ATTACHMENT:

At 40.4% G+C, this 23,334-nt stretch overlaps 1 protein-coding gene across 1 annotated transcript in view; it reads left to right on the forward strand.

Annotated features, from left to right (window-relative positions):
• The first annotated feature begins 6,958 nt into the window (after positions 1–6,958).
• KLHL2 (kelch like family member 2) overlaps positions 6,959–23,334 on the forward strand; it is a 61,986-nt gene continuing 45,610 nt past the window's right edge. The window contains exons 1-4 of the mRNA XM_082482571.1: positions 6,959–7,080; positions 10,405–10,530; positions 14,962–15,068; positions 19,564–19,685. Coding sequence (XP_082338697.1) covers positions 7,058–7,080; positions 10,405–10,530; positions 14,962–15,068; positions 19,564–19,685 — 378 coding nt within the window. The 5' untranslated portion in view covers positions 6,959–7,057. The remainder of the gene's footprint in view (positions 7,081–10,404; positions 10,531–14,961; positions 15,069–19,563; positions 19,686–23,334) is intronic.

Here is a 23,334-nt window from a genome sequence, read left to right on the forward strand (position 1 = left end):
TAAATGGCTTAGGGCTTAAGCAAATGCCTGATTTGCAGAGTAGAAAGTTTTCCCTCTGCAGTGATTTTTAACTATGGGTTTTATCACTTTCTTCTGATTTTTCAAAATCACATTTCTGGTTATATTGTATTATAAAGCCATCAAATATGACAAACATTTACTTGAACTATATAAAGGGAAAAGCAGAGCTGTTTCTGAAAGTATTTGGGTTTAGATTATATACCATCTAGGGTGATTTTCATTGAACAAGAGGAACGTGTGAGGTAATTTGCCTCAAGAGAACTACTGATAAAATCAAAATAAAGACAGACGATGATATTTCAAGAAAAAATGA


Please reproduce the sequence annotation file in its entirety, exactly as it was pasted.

At 40.4% G+C, this 23,334-nt stretch overlaps 1 protein-coding gene across 1 annotated transcript in view; it reads left to right on the forward strand.

Annotated features, from left to right (window-relative positions):
• The first annotated feature begins 6,958 nt into the window (after positions 1–6,958).
• KLHL2 (kelch like family member 2) overlaps positions 6,959–23,334 on the forward strand; it is a 61,986-nt gene continuing 45,610 nt past the window's right edge. The window contains exons 1-4 of the mRNA XM_082482571.1: positions 6,959–7,080; positions 10,405–10,530; positions 14,962–15,068; positions 19,564–19,685. Coding sequence (XP_082338697.1) covers positions 7,058–7,080; positions 10,405–10,530; positions 14,962–15,068; positions 19,564–19,685 — 378 coding nt within the window. The 5' untranslated portion in view covers positions 6,959–7,057. The remainder of the gene's footprint in view (positions 7,081–10,404; positions 10,531–14,961; positions 15,069–19,563; positions 19,686–23,334) is intronic.

Here is a 23,334-nt window from a genome sequence, read left to right on the forward strand (position 1 = left end):
TAAATGGCTTAGGGCTTAAGCAAATGCCTGATTTGCAGAGTAGAAAGTTTTCCCTCTGCAGTGATTTTTAACTATGGGTTTTATCACTTTCTTCTGATTTTTCAAAATCACATTTCTGGTTATATTGTATTATAAAGCCATCAAATATGACAAACATTTACTTGAACTATATAAAGGGAAAAGCAGAGCTGTTTCTGAAAGTATTTGGGTTTAGATTATATACCATCTAGGGTGATTTTCATTGAACAAGAGGAACGTGTGAGGTAATTTGCCTCAAGAGAACTACTGATAAAATCAAAATAAAGACAGACGATGATATTTCAAGAAAAAATGA